Ruedi playing greater role on Western Slope
July 23, 2002
Ruedi Reservoir is likely to take on an expanded role next week as a savior for the water-starved Western Slope.
A proposal being negotiated would use water from Ruedi to make up for the “limitations” Green Mountain Reservoir may be facing, according to Kara Lamb, a spokeswoman for the U.S. Bureau of Reclamation.
That is a polite way of saying Green Mountain Reservoir, located in Summit County, probably won’t be able to meet its contractual obligations to water users.
The bureau operates Green Mountain Reservoir, but the “sponsor” agency is the Northern Colorado Water Conservation District in the Front Range city of Loveland, Lamb said.
The water district is negotiating to purchase water from Ruedi and make it available when it is “called” or demanded by downstream users with senior rights, according to district spokesman Brian Werner.
“We’re looking everywhere we can,” said Werner. “We’re trying to find ways to cooperate.”
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Part of the purpose of reservoirs like Ruedi and Green Mountain is to compensate the Western Slope with stored water when water that would naturally flow west is diverted to Denver, the Front Range and other parts of the state east of the divide.
If Green Mountain Reservoir cannot meet its obligations to contracted users, it must find other sources. Werner said the proposal would provide a solution to a water shortage without getting lawyers involved, or at least the courts.
Ruedi would provide 10,000 acre-feet through a temporary agreement, Lamb said. About 5,500 acre-feet of stored water from Ruedi has already been released by ExxonMobil to ease drought concerns. Releases from the reservoir 14 miles east of Basalt are also probable to assist the recovery of endangered fish on the Colorado River near Grand Junction.
Calls on the Colorado River by agricultural interests in the Grand Valley have required the Bureau of Reclamation to release additional amounts from Ruedi because it isn’t available from other sources.
The release of an additional 10,000 acre-feet to bail out Green Mountain Reservoir would affect anglers by creating higher flows on the Fryingpan River and boaters and other recreational users by drawing Ruedi lower in a year it already looks like a dirty, draining bath tub.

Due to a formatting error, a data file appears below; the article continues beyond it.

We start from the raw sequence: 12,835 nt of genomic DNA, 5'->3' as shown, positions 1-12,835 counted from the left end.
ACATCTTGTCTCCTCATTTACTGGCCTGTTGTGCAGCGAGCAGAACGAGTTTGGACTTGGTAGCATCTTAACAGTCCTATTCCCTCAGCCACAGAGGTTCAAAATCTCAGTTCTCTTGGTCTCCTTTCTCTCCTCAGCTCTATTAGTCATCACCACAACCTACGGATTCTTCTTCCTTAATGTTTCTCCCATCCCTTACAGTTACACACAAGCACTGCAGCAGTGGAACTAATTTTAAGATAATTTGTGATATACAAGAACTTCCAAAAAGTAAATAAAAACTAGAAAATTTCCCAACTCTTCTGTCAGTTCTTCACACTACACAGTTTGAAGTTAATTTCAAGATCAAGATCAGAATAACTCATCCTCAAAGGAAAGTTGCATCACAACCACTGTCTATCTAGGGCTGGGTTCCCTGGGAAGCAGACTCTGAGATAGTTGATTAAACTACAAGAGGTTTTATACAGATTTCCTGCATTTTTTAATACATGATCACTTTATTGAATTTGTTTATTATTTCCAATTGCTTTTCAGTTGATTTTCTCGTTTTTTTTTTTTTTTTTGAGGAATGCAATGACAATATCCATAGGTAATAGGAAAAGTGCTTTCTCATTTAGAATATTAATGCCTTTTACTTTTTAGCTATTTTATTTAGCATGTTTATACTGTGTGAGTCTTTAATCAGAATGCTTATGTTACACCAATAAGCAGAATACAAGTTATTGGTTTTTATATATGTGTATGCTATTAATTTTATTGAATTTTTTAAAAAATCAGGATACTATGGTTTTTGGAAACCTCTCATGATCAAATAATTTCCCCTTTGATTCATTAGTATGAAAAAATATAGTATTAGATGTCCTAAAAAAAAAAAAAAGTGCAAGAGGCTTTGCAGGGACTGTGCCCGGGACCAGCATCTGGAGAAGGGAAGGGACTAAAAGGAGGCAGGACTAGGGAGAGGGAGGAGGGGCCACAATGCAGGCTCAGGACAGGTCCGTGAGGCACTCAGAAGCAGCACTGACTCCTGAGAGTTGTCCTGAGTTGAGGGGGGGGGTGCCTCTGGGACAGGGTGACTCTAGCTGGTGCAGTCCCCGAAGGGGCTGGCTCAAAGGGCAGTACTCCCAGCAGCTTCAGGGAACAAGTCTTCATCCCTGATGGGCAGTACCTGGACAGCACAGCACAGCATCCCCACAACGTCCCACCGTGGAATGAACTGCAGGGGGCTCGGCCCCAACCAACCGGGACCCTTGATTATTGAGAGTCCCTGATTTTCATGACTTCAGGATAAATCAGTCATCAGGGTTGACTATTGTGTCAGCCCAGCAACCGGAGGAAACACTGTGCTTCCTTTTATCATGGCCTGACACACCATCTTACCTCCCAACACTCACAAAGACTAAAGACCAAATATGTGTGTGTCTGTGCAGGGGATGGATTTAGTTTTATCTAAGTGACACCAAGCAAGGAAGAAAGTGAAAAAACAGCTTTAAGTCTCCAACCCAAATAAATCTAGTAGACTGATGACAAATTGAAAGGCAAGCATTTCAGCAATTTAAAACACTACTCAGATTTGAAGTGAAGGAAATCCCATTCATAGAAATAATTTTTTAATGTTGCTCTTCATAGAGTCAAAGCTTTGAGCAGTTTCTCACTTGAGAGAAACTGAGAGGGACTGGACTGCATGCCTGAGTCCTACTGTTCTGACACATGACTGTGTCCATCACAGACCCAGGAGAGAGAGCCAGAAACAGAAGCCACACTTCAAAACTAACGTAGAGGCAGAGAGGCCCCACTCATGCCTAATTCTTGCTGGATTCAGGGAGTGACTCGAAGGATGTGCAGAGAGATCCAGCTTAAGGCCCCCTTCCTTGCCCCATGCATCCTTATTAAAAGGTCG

If a deal is struck with the Northern Colorado Water Conservancy District, there are two options for its release. One option would boost the flow in the Fryingpan River to 200 to 250 cubic feet per second through September, then require a bigger bump to about 400 cfs through October, according to Lamb.
The current flow is slightly more than 200 cfs.
The second option is to release a “flat rate” of 250 to 300 cfs from now through October.
“I realize that this latest agreement will not necessarily be favorable to those of you who base your businesses and recreation around our normal operations,” Lamb wrote in a recent e-mail to “stakeholders” like fishing guides and members of the Aspen Yacht Club. “I ask that you please remember this water is to help offset, to what extent we can, the drought-related impacts in western Colorado up and down the Colorado River.”
The bureau is seeking comment from the stakeholders and finding most want the flat rate rather than a larger release in October, Lamb said.
Even though Ruedi is lower than usual in this dry year, it has more water available than many reservoirs in the state.
The reservoir’s capacity is 102,369 acre-feet. It hit peak capacity for this year during the last week of June at about 78,000 acre-feet or 80 percent, according to the bureau.
The current level wasn’t available Monday, but the bureau projected that the level will drop to 38,000 acre-feet by the end of October. Maintaining a stream flow of about 40 cfs on the Fryingpan during the winter will reduce the reservoir to about 32,000 acre-feet by April 2003.
The bureau’s gamble, Lamb acknowledged, is releasing too much stored water this year and then having another poor snow runoff season next year.
The snowpack was only about two-thirds of normal in the Roaring Fork drainage this year. Many streams that flow into the upper Fryingpan and feed the reservoir are dry.
The average flow into the reservoir for this point in July is 240 cfs, Lamb said. It was 40 to 50 cfs last weekend.
Nevertheless, Ruedi still has water available. It has 10,825 acre-feet that are uncommitted through contracts. It has another 1,666 acre-feet designated for contracts but currently not contracted, according to Lamb.
If a deal is cut for 10,000 acre-feet, it would probably come within the next week or so, said Werner. A purchase price wasn’t disclosed.
ExxonMobil’s gift of 5,500 acre-feet had an estimated wholesale value of $700,000.
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